Health Minister Robin Swann has announced his commitment to a full consultation on Minimum Unit Pricing for Alcohol.
The Minister said: “The impact of alcohol misuse is being felt by too many families and communities across Northern Ireland on a daily basis. We need to consider fully every option available to us to reduce this blight on our society. A review of the current Alcohol and Drugs Strategy was undertaken in 2019 and indicated that alcohol-related deaths continued to rise over the course of the strategy and alcohol-related admissions to hospital also increased from 9,573 in 2008/09 to 11,636 in 2016/17. The impact alcohol has on our health service is clear and we must try to address the issue.”
The review of the current Alcohol and Drugs Strategy also highlighted a number of positive outcomes:
the proportion of adults drinking above the recommended guidelines has reduced (from 26% in 2010/11 to 20% in 2017/18);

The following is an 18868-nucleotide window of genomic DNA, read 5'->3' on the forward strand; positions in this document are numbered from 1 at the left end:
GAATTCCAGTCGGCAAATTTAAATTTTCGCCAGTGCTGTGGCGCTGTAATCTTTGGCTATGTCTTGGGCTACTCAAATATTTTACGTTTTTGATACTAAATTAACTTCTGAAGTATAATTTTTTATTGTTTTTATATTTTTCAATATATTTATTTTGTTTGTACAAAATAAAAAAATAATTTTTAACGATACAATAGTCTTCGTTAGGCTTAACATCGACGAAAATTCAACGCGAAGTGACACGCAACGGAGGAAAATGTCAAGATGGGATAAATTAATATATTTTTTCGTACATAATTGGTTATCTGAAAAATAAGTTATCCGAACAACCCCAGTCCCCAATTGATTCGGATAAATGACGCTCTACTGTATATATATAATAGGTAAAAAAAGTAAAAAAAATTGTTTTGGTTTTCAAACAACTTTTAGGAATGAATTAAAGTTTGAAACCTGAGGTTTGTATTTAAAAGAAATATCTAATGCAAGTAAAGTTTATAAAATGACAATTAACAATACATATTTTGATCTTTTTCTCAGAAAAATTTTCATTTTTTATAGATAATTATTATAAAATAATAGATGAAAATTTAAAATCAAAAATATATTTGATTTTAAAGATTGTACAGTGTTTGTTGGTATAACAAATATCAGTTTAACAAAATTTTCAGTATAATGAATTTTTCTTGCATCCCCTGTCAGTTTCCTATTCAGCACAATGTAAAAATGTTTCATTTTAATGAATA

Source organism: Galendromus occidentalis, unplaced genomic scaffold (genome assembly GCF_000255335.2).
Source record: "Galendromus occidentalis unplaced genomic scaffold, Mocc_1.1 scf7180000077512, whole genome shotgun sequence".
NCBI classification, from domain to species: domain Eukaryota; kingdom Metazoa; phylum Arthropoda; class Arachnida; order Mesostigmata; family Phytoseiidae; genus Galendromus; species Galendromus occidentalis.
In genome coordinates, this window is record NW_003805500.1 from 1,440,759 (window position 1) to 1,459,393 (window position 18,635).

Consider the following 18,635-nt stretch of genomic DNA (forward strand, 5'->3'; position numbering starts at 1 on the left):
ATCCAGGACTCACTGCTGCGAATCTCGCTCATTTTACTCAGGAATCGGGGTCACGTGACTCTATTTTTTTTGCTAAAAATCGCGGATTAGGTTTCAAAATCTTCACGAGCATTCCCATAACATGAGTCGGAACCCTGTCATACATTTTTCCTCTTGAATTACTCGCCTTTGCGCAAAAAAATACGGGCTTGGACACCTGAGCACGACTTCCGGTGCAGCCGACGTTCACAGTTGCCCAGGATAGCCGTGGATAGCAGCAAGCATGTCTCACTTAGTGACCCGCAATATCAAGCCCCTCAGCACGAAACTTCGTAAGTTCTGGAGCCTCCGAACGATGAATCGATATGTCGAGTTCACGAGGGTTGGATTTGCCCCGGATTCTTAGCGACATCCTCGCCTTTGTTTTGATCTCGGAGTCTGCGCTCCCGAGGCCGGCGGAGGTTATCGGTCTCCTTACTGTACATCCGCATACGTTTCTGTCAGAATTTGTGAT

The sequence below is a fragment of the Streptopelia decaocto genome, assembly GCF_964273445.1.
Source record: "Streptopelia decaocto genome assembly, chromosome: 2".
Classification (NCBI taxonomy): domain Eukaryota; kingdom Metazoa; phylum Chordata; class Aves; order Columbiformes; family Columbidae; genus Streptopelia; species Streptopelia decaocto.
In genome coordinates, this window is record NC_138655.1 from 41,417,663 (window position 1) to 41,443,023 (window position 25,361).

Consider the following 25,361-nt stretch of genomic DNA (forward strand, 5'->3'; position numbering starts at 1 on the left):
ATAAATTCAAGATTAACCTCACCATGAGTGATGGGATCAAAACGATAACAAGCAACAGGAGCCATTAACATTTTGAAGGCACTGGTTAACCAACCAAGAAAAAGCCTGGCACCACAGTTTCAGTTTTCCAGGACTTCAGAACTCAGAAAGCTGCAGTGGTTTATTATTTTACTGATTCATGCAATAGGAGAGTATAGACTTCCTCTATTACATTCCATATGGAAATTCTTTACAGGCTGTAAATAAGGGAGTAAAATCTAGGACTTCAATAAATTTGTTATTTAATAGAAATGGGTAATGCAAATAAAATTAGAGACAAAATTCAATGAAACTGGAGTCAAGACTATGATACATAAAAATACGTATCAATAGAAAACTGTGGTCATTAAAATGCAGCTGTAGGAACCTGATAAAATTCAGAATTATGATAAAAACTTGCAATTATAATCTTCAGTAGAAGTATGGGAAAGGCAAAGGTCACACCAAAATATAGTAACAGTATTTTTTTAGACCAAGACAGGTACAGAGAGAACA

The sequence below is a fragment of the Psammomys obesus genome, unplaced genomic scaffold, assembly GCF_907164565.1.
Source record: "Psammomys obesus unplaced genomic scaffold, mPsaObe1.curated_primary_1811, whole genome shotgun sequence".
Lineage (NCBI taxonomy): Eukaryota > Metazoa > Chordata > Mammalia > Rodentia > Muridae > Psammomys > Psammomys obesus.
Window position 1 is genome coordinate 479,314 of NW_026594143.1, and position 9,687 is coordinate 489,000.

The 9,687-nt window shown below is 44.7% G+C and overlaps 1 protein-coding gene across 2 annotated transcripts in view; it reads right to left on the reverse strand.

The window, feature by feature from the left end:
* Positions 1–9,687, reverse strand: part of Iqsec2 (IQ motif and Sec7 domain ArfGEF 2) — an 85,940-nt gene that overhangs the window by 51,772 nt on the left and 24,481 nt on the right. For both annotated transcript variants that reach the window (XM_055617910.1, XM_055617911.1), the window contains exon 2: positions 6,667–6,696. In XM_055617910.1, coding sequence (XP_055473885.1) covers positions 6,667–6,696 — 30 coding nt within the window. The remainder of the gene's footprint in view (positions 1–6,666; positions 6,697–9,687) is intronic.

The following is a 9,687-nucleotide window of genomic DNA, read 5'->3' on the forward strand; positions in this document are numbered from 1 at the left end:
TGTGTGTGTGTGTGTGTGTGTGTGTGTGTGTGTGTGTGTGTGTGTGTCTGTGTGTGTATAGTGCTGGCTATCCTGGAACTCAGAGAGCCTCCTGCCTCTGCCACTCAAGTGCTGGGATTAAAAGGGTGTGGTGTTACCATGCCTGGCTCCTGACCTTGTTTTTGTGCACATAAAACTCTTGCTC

there was a significant reduction in the proportion of young people who had ever drank alcohol (55% in 2007 to 32% in 2016);
the proportion of young people who had ever been drunk also fell (55% in 2007 to 45% in 2016); and
the percentage of adults who binge drink also reduced over the course of the strategy (38% in 2005 to 31% in 2013).
In conclusion, Minister Swann said: “I have been closely following the Scottish Government introduction of Minimum Unit Pricing on Alcohol since 2018 and have been noting with interest the early positive evaluation reports. My Department has been working in conjunction with key stakeholders on developing a new substance use strategy and this will be issued for public consultation later this year. As part of the strategy, there will be a commitment to holding a full public consultation on the introduction of Minimum Unit Pricing for Alcohol in Northern Ireland within one year.”